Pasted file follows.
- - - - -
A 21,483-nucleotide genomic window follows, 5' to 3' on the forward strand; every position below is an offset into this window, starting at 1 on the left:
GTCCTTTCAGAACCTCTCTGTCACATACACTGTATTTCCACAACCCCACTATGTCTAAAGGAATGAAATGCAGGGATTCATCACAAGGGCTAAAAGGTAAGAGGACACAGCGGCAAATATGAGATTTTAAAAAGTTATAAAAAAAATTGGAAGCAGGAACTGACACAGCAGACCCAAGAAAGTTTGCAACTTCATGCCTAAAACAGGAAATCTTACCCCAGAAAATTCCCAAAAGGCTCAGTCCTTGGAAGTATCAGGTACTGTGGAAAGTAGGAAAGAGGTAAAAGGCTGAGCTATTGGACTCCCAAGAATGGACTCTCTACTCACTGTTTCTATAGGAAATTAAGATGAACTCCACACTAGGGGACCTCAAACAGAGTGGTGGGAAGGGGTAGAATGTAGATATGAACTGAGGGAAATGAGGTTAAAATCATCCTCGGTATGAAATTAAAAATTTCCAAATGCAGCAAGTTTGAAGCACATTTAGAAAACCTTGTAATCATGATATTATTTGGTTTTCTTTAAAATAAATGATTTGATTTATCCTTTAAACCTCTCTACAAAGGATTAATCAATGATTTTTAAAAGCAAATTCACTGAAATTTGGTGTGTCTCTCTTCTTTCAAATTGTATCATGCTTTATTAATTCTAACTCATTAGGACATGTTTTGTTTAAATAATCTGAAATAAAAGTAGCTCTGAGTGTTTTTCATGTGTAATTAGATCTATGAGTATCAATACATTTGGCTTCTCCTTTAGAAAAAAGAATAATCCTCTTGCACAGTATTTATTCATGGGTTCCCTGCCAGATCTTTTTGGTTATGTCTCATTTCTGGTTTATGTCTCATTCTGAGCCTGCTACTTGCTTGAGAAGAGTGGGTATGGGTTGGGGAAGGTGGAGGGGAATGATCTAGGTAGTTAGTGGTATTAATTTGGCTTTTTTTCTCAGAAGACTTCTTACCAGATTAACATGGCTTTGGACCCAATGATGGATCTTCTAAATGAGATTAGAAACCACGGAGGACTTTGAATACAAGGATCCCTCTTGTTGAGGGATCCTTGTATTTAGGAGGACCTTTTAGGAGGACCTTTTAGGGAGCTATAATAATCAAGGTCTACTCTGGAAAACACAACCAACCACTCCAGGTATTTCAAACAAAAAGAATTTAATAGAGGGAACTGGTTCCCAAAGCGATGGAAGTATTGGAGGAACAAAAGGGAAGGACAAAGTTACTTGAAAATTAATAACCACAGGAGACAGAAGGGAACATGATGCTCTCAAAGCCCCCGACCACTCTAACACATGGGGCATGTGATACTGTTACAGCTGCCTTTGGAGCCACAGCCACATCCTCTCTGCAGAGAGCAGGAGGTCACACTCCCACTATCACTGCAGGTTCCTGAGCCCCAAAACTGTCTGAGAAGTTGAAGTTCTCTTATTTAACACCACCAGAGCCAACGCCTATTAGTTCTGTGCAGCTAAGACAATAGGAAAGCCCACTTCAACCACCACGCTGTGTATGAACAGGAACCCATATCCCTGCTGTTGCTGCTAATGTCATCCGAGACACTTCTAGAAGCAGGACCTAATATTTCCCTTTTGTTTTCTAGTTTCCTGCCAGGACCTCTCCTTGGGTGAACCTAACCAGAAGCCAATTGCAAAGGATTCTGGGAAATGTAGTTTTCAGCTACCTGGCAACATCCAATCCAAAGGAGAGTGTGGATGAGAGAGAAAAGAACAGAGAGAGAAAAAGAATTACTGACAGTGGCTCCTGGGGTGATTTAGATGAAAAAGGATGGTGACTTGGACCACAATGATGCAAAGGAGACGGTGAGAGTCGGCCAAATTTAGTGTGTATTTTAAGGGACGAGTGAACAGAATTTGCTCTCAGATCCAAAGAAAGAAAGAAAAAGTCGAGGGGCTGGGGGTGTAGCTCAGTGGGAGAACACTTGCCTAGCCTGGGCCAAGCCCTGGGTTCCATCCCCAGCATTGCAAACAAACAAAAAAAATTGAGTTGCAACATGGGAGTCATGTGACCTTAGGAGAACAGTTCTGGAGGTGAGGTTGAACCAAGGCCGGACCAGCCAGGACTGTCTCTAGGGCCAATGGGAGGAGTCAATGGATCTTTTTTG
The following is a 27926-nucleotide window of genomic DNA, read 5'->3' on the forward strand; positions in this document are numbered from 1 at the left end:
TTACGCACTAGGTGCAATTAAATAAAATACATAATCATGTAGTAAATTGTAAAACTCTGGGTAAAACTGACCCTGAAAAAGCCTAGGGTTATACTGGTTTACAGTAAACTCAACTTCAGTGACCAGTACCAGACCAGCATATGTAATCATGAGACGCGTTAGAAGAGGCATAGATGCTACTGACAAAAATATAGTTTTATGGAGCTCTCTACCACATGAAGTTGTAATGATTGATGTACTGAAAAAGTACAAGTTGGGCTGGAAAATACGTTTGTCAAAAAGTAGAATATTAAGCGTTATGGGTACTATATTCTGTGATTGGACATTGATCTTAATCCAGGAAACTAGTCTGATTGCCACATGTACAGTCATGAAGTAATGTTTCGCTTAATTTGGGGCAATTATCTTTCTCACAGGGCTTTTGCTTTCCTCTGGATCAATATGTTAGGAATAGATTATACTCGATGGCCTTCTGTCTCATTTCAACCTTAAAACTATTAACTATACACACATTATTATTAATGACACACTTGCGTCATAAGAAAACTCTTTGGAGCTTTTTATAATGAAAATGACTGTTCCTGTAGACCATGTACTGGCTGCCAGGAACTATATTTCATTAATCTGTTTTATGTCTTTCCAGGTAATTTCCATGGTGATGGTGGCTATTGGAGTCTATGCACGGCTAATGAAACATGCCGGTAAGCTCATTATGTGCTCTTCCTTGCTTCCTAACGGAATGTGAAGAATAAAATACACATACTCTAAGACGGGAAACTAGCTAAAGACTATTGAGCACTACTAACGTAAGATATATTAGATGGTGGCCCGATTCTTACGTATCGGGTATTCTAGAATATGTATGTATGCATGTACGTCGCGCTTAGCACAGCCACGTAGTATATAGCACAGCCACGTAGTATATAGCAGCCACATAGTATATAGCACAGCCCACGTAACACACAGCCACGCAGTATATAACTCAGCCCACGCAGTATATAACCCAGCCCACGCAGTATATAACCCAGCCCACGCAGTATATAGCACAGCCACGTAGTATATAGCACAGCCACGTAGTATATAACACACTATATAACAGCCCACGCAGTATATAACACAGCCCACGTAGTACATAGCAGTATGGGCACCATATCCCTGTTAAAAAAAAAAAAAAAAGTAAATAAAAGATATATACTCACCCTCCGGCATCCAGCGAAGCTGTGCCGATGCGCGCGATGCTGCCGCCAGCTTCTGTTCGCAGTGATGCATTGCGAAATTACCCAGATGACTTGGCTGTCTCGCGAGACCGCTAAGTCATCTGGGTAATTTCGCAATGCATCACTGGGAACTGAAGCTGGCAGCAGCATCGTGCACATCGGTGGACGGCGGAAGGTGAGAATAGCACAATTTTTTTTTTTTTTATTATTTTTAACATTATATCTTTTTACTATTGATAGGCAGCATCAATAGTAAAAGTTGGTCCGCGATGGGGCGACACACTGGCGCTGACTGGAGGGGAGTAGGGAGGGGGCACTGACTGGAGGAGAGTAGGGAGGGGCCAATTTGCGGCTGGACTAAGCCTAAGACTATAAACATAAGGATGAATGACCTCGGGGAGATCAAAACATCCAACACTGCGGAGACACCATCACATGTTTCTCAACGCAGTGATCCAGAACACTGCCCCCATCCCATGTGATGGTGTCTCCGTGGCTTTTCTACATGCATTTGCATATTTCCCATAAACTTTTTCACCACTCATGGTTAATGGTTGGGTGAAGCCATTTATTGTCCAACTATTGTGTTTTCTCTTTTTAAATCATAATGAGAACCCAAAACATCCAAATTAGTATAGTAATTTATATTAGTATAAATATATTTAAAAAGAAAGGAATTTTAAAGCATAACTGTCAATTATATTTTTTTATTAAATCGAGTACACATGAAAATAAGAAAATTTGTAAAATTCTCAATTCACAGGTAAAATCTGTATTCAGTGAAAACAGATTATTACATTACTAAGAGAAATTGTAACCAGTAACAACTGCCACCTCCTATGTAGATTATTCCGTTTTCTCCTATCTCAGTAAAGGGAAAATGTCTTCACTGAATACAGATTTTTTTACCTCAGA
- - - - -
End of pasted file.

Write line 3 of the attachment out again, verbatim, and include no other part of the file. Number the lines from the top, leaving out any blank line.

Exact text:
The following is a 27926-nucleotide window of genomic DNA, read 5'->3' on the forward strand; positions in this document are numbered from 1 at the left end: